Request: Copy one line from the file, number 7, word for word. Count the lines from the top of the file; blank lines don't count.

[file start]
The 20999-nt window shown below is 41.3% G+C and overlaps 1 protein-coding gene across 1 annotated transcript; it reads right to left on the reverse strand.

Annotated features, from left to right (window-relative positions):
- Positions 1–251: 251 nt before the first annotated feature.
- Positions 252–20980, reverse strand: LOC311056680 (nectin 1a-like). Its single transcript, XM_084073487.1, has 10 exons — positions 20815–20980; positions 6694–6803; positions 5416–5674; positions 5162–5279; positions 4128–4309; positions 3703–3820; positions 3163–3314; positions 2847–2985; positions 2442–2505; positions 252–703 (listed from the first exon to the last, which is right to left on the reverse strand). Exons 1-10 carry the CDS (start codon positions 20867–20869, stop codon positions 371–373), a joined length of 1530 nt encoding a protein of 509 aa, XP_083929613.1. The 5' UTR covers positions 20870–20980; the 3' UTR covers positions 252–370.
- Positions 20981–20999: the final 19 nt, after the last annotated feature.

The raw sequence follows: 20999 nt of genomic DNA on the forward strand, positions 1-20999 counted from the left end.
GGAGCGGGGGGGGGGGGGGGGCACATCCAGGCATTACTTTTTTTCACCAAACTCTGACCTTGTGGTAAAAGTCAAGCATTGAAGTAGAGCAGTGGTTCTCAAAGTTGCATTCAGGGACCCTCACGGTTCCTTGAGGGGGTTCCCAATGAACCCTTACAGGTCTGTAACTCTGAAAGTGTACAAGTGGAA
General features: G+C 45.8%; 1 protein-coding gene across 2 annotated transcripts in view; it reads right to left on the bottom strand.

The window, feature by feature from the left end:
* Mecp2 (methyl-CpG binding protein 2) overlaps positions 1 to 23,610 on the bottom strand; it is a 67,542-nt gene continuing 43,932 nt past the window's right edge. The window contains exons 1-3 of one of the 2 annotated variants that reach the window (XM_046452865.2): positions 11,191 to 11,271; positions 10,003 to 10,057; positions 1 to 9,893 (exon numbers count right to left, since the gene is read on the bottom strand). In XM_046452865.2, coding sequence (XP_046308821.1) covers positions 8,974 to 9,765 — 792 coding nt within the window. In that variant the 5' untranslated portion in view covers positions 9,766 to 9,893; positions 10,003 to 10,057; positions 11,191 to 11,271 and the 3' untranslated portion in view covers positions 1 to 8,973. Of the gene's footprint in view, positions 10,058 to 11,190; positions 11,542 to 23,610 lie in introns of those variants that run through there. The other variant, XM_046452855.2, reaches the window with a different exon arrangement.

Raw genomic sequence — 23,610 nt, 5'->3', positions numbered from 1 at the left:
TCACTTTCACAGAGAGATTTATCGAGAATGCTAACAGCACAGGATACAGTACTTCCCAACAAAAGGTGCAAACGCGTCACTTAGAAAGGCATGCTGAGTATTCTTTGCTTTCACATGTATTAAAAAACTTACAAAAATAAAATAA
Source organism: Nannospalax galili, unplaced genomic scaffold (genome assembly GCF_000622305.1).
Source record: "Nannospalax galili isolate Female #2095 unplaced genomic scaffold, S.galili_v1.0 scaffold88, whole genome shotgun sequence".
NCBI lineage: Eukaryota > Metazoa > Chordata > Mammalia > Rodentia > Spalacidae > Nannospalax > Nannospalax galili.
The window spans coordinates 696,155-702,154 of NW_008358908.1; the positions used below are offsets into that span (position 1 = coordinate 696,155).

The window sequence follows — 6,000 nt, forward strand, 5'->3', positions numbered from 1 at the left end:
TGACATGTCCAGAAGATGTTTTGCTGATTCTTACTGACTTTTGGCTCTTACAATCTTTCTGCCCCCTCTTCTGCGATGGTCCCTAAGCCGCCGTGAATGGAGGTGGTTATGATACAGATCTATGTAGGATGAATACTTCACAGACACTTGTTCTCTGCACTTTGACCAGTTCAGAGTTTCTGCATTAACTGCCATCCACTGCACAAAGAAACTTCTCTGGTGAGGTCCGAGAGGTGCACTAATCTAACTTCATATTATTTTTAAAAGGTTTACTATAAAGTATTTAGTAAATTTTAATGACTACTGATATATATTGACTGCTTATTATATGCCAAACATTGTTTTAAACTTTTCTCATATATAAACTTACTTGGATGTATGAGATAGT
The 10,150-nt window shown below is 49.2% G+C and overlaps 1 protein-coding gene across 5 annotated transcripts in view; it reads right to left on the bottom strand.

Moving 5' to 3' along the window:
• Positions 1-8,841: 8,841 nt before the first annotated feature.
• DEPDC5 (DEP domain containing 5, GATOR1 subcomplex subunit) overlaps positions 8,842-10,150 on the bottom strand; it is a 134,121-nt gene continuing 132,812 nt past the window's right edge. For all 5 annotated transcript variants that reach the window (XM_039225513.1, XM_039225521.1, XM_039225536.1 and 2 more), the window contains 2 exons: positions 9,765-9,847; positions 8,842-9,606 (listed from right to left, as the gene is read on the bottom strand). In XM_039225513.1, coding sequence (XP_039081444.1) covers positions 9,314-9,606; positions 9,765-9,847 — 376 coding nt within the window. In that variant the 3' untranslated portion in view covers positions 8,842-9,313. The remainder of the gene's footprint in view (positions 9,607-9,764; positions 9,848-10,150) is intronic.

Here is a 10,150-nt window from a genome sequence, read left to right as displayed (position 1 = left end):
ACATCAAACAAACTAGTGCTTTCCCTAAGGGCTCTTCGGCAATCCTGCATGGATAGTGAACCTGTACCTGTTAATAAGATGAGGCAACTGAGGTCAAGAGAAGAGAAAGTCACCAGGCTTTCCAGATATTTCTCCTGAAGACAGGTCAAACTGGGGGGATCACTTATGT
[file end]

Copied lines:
GGAGCGGGGGGGGGGGGGGGGCACATCCAGGCATTACTTTTTTTCACCAAACTCTGACCTTGTGGTAAAAGTCAAGCATTGAAGTAGAGCAGTGGTTCTCAAAGTTGCATTCAGGGACCCTCACGGTTCCTTGAGGGGGTTCCCAATGAACCCTTACAGGTCTGTAACTCTGAAAGTGTACAAGTGGAA